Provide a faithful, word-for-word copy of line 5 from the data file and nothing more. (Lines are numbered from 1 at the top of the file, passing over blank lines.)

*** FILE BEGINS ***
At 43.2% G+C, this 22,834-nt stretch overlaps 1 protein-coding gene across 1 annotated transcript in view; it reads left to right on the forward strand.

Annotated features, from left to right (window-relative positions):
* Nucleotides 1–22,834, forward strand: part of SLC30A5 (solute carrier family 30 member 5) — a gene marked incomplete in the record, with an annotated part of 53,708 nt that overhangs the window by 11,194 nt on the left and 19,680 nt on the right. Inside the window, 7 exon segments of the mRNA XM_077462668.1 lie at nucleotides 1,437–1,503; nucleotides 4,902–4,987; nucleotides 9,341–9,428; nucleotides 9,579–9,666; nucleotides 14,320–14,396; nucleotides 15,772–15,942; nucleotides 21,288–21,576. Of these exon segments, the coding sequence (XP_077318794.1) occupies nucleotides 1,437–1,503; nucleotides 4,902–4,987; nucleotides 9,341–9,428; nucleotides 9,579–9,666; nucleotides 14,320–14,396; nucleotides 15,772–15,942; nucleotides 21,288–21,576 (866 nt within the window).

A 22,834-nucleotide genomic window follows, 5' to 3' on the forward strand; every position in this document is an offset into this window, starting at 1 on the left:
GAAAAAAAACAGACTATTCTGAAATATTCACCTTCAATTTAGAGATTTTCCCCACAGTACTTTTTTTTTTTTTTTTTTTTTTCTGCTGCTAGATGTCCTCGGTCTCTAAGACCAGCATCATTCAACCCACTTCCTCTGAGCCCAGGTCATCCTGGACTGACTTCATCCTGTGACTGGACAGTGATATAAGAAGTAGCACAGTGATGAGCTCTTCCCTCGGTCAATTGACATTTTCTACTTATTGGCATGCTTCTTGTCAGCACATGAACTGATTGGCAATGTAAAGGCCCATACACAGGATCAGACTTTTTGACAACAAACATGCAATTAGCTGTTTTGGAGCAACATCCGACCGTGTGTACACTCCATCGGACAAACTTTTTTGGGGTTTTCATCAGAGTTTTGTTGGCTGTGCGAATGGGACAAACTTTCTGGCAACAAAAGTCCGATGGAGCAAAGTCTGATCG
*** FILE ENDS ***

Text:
GAAAAAAAACAGACTATTCTGAAATATTCACCTTCAATTTAGAGATTTTCCCCACAGTACTTTTTTTTTTTTTTTTTTTTTTCTGCTGCTAGATGTCCTCGGTCTCTAAGACCAGCATCATTCAACCCACTTCCTCTGAGCCCAGGTCATCCTGGACTGACTTCATCCTGTGACTGGACAGTGATATAAGAAGTAGCACAGTGATGAGCTCTTCCCTCGGTCAATTGACATTTTCTACTTATTGGCATGCTTCTTGTCAGCACATGAACTGATTGGCAATGTAAAGGCCCATACACAGGATCAGACTTTTTGACAACAAACATGCAATTAGCTGTTTTGGAGCAACATCCGACCGTGTGTACACTCCATCGGACAAACTTTTTTGGGGTTTTCATCAGAGTTTTGTTGGCTGTGCGAATGGGACAAACTTTCTGGCAACAAAAGTCCGATGGAGCAAAGTCTGATCG